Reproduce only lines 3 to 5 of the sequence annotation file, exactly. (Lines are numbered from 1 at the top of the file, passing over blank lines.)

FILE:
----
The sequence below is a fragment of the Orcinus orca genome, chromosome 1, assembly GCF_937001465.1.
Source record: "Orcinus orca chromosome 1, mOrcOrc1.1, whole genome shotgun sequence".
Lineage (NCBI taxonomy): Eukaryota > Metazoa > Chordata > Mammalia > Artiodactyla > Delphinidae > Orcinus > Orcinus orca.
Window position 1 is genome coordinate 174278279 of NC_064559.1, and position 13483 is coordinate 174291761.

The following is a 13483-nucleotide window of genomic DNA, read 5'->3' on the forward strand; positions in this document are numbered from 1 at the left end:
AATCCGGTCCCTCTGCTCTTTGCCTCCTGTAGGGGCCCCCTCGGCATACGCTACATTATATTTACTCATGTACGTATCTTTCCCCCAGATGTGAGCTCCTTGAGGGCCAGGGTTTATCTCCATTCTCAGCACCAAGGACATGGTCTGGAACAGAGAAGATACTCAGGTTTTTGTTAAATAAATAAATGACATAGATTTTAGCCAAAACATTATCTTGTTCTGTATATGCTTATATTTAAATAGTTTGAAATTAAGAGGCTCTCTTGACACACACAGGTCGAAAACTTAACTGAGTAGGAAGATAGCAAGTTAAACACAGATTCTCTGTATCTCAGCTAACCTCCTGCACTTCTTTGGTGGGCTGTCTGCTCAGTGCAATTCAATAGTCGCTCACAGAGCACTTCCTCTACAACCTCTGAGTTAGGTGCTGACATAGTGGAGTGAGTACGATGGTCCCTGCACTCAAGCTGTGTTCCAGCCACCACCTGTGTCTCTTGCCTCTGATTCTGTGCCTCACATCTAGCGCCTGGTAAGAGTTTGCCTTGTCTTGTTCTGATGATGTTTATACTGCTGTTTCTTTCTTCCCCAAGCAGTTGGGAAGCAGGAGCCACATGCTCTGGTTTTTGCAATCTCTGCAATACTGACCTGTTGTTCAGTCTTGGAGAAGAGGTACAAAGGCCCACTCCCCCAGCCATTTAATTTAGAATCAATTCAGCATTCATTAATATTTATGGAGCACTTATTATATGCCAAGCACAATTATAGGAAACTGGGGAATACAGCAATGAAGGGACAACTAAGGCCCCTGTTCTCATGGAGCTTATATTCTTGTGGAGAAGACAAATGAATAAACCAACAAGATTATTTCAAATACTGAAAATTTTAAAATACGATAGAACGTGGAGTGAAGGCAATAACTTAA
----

Lineage (NCBI taxonomy): Eukaryota > Metazoa > Chordata > Mammalia > Artiodactyla > Delphinidae > Orcinus > Orcinus orca.
Window position 1 is genome coordinate 174278279 of NC_064559.1, and position 13483 is coordinate 174291761.

The following is a 13483-nucleotide window of genomic DNA, read 5'->3' on the forward strand; positions in this document are numbered from 1 at the left end: